Yup, _Milton Friedman_ came up with that one. If ever there was proof that a thesis creates -- inevitably -- its antithesis, it would be this idea from this man. Obvs, he's dead wrong. That only even looks like it's happening in the post New Deal era, with high tax rates, low income inequality, high employment, rising standard of living, 30 year mortgages and a stock market which really didn't do anything at all for a decade or more at a time.
I had no idea this kind of idea was kicking around until I was reading a paper that Krugman pointed to. The paper used census data in the service of Veblen style theory about income inequality and needing to flaunt that ya got it. I got really hung up on the authors mentioning the absence of permanent income information. Just the _idea_ of something called permanent income sort of stuck in my craw.
And yeah, I really do get the synthesis part of Hegel. I know that the generation after me will have ideas that partake of both my perspective and Friedman's generation's perspective.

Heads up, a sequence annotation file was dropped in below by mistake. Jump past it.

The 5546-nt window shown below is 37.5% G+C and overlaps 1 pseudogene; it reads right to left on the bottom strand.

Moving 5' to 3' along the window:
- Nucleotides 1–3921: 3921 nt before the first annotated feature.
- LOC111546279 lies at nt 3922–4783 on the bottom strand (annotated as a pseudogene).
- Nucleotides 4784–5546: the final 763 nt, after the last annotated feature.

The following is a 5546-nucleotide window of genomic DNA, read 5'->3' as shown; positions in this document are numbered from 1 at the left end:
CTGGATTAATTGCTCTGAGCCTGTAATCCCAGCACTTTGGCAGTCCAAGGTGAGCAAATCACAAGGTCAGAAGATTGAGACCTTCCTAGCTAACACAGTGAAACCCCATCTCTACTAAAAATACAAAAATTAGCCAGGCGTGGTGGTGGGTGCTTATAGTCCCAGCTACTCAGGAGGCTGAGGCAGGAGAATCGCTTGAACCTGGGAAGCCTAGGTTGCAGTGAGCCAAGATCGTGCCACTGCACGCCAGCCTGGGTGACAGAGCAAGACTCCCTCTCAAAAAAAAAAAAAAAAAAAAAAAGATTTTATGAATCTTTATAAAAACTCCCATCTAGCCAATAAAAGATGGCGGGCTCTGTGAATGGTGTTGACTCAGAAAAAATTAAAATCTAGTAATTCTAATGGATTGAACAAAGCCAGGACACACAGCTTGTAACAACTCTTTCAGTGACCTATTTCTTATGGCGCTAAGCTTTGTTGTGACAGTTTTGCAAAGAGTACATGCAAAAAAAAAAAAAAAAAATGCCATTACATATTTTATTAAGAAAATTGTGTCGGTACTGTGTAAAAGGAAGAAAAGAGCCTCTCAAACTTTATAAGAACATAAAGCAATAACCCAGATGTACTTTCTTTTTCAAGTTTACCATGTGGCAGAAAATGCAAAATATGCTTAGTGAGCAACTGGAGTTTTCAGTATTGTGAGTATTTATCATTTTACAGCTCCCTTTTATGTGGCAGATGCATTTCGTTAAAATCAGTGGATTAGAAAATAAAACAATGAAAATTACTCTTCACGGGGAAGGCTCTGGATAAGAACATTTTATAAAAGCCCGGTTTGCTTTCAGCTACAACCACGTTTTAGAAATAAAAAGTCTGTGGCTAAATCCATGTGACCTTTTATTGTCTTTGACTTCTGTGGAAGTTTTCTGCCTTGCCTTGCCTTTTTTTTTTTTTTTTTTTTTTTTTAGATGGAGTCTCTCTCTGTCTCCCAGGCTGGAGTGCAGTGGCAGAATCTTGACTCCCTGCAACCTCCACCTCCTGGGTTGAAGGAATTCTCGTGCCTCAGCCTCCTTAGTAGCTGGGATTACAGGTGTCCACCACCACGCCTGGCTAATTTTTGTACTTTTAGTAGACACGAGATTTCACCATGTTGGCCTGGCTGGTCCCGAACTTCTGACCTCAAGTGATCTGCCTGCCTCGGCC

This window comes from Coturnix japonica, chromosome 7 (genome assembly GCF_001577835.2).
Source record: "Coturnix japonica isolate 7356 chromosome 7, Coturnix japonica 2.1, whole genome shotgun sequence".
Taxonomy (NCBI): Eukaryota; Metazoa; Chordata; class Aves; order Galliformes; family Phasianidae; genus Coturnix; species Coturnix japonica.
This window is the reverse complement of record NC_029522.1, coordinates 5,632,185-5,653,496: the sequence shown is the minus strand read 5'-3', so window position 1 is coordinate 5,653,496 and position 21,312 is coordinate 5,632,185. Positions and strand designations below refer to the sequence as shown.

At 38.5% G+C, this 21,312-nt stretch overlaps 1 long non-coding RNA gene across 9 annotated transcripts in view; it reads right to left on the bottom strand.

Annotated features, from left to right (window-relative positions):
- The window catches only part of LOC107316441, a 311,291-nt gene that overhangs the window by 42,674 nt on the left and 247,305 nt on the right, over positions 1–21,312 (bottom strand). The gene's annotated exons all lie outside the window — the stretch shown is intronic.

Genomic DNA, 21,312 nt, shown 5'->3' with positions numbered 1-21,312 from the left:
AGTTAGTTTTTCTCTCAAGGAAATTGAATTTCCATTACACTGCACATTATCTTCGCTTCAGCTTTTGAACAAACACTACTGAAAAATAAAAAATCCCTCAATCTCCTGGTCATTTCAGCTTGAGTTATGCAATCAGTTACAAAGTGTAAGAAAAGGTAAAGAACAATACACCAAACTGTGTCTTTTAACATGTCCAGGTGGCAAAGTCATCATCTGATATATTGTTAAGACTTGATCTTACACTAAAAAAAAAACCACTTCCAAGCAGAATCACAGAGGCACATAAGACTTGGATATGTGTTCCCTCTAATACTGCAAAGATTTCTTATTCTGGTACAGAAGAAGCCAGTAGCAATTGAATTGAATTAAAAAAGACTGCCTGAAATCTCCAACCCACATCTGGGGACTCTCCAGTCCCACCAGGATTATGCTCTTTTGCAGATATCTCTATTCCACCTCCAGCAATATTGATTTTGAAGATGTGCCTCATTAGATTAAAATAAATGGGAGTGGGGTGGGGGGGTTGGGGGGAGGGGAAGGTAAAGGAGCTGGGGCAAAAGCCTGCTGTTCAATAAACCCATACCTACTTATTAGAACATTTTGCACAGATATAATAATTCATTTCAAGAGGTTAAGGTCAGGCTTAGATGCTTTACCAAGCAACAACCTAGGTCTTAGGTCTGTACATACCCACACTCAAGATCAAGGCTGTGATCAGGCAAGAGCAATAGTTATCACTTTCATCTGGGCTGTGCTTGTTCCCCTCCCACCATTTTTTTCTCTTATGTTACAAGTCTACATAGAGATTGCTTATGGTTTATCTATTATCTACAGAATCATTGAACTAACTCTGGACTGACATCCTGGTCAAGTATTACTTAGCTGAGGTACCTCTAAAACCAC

The Krugman post: http://krugman.blogs.nytimes.com/2014/09/25/unseemly-notes/
The paper he refers to (he h/ts Bruce Bartlett): http://www.federalreserve.gov/econresdata/feds/2014/files/201476pap.pdf
Anyone who _doesn't_ come from a stable, multi-generational middle-class-or-higher socioeconomic background knows perfectly well that people change their spending habits wildly in response to changes in income. It's kind of impossible to imagine any kind of plausible response to poverty coming from people who can't even imagine that.